From Graw’s writing, I find connections with the text discussing the idea that through the act of painting, the painter’s person appears to be brought into play, creating the “phantasmic impression” of a presence that then turns out to be an absence. This can be representative of its creator who is often projected onto the work. 9 Through the subjectivity of my paintings, I endeavour to emanate a psychological tension by constructing meaning, and by doing so I subconsciously reveal myself. Albeit I simultaneously attempt to remain elusive, or invoke a feeling of concealment. I understand that this occurs in my processes because the message that I attempt to communicate contains rich and complex cultural content that I draw on from my own personal lived experience. As a painter, this allows me to bring the ideas to the foreground of discussion. Through paint I can express ideas that are sometimes difficult to say.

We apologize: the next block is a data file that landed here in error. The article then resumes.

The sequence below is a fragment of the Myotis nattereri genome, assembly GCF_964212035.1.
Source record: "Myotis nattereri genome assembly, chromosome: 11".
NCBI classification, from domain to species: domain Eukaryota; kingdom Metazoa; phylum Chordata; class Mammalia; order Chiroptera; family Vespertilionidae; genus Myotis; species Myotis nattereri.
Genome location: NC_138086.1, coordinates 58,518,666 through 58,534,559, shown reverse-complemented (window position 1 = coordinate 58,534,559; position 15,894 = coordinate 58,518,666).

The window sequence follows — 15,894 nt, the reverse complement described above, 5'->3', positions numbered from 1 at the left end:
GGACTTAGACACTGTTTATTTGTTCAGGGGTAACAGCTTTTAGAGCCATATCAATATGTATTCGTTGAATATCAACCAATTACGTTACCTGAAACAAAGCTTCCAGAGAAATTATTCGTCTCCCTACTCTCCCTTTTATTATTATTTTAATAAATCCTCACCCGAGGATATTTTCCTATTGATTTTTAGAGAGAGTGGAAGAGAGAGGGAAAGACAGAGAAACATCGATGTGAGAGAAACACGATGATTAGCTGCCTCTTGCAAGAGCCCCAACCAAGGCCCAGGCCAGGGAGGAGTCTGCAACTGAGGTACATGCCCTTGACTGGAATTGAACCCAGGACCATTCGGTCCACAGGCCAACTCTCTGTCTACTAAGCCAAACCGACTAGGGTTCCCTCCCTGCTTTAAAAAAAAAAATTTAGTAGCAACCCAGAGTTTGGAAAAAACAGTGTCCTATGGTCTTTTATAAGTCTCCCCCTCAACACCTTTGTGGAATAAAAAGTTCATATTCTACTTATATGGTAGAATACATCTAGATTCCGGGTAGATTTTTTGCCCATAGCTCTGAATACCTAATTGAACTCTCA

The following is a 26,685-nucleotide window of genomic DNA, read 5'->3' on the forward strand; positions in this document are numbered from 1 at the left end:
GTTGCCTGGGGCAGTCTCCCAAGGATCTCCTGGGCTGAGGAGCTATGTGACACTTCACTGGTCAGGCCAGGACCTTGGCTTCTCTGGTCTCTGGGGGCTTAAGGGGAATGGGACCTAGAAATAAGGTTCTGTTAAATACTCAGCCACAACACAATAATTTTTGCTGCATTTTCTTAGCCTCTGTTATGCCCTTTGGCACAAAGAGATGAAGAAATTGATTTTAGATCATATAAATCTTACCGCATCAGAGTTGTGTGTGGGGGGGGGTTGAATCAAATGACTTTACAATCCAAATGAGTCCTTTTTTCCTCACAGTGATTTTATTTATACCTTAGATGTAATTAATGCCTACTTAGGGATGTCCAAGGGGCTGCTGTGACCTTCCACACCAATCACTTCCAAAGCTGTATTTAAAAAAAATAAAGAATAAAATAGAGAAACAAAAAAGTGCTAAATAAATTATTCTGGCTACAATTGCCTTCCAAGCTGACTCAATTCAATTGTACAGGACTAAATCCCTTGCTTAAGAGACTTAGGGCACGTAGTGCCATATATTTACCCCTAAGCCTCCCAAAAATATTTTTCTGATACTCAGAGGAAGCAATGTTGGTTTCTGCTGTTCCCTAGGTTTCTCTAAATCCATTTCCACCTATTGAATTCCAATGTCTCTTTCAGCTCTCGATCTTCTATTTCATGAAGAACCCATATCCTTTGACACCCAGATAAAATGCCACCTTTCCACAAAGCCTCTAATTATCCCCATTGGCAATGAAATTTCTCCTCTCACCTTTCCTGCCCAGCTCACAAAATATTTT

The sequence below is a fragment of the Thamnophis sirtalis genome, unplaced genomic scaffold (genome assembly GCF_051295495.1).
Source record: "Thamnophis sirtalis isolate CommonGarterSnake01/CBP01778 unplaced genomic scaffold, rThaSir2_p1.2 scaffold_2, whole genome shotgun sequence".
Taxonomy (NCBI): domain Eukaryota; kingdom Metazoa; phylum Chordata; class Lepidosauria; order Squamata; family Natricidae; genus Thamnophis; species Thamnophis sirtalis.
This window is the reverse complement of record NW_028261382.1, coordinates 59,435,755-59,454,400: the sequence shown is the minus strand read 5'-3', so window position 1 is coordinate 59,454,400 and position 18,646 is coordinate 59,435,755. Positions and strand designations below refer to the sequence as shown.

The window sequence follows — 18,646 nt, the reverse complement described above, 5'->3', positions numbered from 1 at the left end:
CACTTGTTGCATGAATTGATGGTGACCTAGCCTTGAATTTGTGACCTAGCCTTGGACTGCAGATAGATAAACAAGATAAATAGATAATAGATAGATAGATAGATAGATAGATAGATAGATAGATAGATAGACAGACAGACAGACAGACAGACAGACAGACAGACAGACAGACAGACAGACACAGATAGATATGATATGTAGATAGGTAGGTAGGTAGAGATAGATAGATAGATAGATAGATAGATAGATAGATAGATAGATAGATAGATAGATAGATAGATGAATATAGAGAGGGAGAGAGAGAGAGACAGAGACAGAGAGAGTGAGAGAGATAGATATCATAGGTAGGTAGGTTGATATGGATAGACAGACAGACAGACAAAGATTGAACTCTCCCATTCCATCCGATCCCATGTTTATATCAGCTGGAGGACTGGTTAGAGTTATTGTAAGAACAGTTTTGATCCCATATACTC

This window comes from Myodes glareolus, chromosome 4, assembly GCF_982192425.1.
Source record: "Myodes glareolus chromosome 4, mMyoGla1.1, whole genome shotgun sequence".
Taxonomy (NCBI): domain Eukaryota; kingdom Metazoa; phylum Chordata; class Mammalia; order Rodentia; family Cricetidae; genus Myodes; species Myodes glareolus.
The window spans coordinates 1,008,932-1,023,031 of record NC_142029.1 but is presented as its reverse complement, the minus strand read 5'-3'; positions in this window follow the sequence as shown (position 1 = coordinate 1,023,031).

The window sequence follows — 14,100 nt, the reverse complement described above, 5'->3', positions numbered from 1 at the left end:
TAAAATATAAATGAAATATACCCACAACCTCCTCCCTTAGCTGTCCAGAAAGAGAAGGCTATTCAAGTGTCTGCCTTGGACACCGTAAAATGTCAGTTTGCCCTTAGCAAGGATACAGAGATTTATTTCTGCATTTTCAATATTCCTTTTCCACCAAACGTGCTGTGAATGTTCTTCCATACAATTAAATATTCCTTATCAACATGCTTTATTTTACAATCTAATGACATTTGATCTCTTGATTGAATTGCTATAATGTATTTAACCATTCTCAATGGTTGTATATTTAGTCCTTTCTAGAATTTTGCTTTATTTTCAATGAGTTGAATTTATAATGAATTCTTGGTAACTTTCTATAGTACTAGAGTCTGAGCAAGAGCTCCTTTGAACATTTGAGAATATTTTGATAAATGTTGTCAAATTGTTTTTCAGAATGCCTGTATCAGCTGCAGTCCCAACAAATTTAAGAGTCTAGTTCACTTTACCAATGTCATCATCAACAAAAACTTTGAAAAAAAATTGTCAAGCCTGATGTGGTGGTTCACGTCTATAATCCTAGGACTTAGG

Graw proposes this as the “trope of the absent artist’s ghostly presence in the picture”. 10 But she also argues that this can in-fact be a fantasy. That the authentic revelation of the painter’s self, is a direct consequence of the language of painting, and that it's not so much a genuine bearing of the painter’s soul but rather signifiers designed to simulate such an exposure. 11 I question whether this is true? Especially for me, I certainly cannot say that the ideas exposed in my work are a strategic plan to fabricate an authorial presence without actually revealing anything. I truthfully convey my ideas as a tool to foster human connection and expression with the goal of being understood, in hope a viewer will listen to understand. I propose that the physicality of my painting can unknowingly expose the intimacy of human connection by the small traces left by my physical presence. If the painting ignites a thought or memory of a viewer’s own lived experience, then on some level, this resolves my intention of the painting itself. Although essentially it is still a form of my own projective expression.